|Would you rather ride fast or slow?||hirevR|
Oct 10, 2002 7:58 AM
|I have always been able to ride bikes fast. Anyone could really. To be really fast, though, you need strength, balance, handling skills, disregard for safety, and another dose of the last. This has never been difficult for me. But lately, I thought about the other end of the spectrum. I think I am missing a big part of riding. Enjoying the slow ride. Like guys that can track-stand for 10 minutes, manual a mtn bike, maneuver in TIGHT places and never make a move as to get off the bike. Not only that, but just peddaling, smelling the air, watching leaves fall, riding next to my wife instead of 400m in front (still breaking hard!). Although my interest lay more in the trackstanding and total control of the bike, if given the option of being a good fast rider or a good slow rider: Which would you choose?|
|To do everything you cite, just give up the paceline. (nm)||onespeed|
Oct 10, 2002 7:59 AM
|If it was a black and white choice...||MrCelloBoy|
Oct 10, 2002 8:12 AM
|I'd take slow.|
|Unfortunately I have no choice.I'm gfted at riding slow.||PEDDLEFOOT|
Oct 10, 2002 9:08 AM
|Turn pro then. Let's see how fast you really are ;-) NM||Spunout|
Oct 10, 2002 9:45 AM
|How ya know I'm not ;O) (nm)||hirevR|
Oct 10, 2002 10:11 AM
|how do you know you are as fast as you think?||merckx56|
Oct 10, 2002 10:43 AM
|very few people are actually as fast as they would have themselves (and others) believe. i saw a great t-shirt at a race in austin. eddy gragus was wearing it. it said, "I'm probably faster than you think you are!" he went on to beat the remainder of the pro 1/2 field soundly in the sprint!
being fast where you live isn't necessarily being fast everywhere!
|How ya know I'm not ;O) (nm)||mainframe|
Oct 10, 2002 11:00 AM
|Breaking away from the main group, riding solo at 28 mph for 80km as is seen in pro racing, that's what I would call fast.|
|Cycling Maxim #1||MXL02|
Oct 10, 2002 10:41 AM
|There's always somebody faster.|
|So what's your point...||hirevR|
Oct 10, 2002 11:05 AM
|is this a discussion about my 'fastness' or a thread on choosing to ride fast or slow?
BTW--in response to merckx--You seem to have triggered a query into one of the great fields philosophy--skepticism. And to your question I add: What is fast? And how do you KNOW you know what it is? then again, like these two responses--totally off topic.
|I love when thread drifts from cycling to epistemology :-)||OffTheBack|
Oct 10, 2002 4:33 PM
|re: fast or slow?||Fredrico|
Oct 10, 2002 12:50 PM
|To heck with people who always go out as hard as they can, "to get a good workout," they'll tell you. They tend to be really unfriendly, probably due to lack of oxygen in their brains, not seem to be having a particularly good time, desperately suffering along to get their heartrates up, for what? To cheat a few years out of the grim reaper? To feel powerful, invincible? How pathetic.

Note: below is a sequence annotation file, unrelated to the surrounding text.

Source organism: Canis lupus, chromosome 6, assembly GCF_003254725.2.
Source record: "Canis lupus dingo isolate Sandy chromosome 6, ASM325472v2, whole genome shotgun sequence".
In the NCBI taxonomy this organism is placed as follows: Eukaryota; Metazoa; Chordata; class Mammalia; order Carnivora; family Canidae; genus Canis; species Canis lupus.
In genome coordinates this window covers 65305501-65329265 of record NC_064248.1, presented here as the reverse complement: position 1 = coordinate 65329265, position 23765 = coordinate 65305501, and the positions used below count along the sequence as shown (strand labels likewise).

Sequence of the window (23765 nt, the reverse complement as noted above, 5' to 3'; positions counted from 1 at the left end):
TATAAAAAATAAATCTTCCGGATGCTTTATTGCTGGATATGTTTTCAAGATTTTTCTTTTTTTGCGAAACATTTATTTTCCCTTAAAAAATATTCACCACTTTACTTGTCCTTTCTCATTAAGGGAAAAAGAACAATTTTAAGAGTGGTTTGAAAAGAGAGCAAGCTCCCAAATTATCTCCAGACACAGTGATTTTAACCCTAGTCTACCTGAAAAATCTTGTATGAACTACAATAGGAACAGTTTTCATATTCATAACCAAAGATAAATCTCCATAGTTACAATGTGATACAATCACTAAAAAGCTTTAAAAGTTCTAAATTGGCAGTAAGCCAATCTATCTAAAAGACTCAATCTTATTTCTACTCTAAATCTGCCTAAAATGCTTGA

I go for the riding experience as Tai-Chi, a unifiying of body and spirit, in an activity that involves the whole body, intense one moment like bridging a hill, easy, relaxed the next moment floating down the other side, sustained on the flats, working the pedals at different cadences and intensities depending on how you feel. Doing track stands at lights, pedaling uphill with hands off the bars peeling a banana, it's all a one-ness with the bike, which is the principle pleasure of moving quietly through the ever changing world of sights, sounds, smells, and other life around you, including those riding their bikes. For this your mind must be open and engaged.
If all you want is "to go fast," why not just stay in an airconditioned room on a variable resistance pedaling machine with a speedometer and heart rate monitor?
|why not both?||bianchi boy|
Oct 10, 2002 6:00 PM
|I think cyclists that always ride flat-out, as fast as they can are really missing something. Although I really enjoy a fast paceline, particularly when I'm feeling good, I also enjoy a nice leisurely ride at a 14-16 mph pace. My brother and I did a weeklong cycle tour in Wisconsin this summer, averaging about 16 mph each day. It was great. We enjoyed the scenery, maintained an easily sustainable pace, and weren't beat up at the end of each day. I also felt like I was in better shape at the end of that week than I have been all year. Slow rides are also good for recovery and supposedly for burning fat -- but that hasn't worked for me.|
|To become fast, learn to ride slow!||cyclequip|
Oct 11, 2002 6:39 AM
|Or, put another way: You can't go fast all the time. TRY TO GO FAST WHEN YOU CAN. BUT WHEN YOU CAN, GO AS FAST AS YOU CAN.
You'll soon find out that to go really fast, you need to go slow a lot. It's only when you're rested that you can really go fast. That's what Merckx and Coppi inferred when they said - just ride your bike lots.
|I prefer to ride slow...||Uncle Tim|
Oct 11, 2002 8:03 AM
|...so that guys like you can keep up with me!|| |